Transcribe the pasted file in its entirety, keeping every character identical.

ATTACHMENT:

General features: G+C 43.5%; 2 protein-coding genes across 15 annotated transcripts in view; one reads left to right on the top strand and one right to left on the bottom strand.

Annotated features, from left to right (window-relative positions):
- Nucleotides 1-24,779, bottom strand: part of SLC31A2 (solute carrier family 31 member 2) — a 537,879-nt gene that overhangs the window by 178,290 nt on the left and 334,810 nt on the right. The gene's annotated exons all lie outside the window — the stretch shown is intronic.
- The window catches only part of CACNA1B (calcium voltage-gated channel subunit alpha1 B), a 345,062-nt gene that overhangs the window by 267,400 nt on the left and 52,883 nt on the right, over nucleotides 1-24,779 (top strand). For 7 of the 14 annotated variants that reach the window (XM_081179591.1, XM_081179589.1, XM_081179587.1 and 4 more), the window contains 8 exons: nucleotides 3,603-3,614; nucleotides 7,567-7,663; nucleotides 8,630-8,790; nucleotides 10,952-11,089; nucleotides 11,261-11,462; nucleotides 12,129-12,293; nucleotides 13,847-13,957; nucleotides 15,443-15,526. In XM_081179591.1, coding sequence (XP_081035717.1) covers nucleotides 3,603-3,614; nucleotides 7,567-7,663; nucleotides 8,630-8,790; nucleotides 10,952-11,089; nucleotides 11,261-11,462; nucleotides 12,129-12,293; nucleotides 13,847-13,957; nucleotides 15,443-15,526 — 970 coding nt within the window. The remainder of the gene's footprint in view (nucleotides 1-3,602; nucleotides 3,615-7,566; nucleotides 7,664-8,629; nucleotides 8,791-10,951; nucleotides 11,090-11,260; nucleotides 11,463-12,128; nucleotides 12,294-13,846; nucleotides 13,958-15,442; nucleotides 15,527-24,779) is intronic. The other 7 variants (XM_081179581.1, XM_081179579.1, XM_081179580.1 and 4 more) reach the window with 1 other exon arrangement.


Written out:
General features: G+C 43.5%; 2 protein-coding genes across 15 annotated transcripts in view; one reads left to right on the top strand and one right to left on the bottom strand.

Annotated features, from left to right (window-relative positions):
- Nucleotides 1-24,779, bottom strand: part of SLC31A2 (solute carrier family 31 member 2) — a 537,879-nt gene that overhangs the window by 178,290 nt on the left and 334,810 nt on the right. The gene's annotated exons all lie outside the window — the stretch shown is intronic.
- The window catches only part of CACNA1B (calcium voltage-gated channel subunit alpha1 B), a 345,062-nt gene that overhangs the window by 267,400 nt on the left and 52,883 nt on the right, over nucleotides 1-24,779 (top strand). For 7 of the 14 annotated variants that reach the window (XM_081179591.1, XM_081179589.1, XM_081179587.1 and 4 more), the window contains 8 exons: nucleotides 3,603-3,614; nucleotides 7,567-7,663; nucleotides 8,630-8,790; nucleotides 10,952-11,089; nucleotides 11,261-11,462; nucleotides 12,129-12,293; nucleotides 13,847-13,957; nucleotides 15,443-15,526. In XM_081179591.1, coding sequence (XP_081035717.1) covers nucleotides 3,603-3,614; nucleotides 7,567-7,663; nucleotides 8,630-8,790; nucleotides 10,952-11,089; nucleotides 11,261-11,462; nucleotides 12,129-12,293; nucleotides 13,847-13,957; nucleotides 15,443-15,526 — 970 coding nt within the window. The remainder of the gene's footprint in view (nucleotides 1-3,602; nucleotides 3,615-7,566; nucleotides 7,664-8,629; nucleotides 8,791-10,951; nucleotides 11,090-11,260; nucleotides 11,463-12,128; nucleotides 12,294-13,846; nucleotides 13,958-15,442; nucleotides 15,527-24,779) is intronic. The other 7 variants (XM_081179581.1, XM_081179579.1, XM_081179580.1 and 4 more) reach the window with 1 other exon arrangement.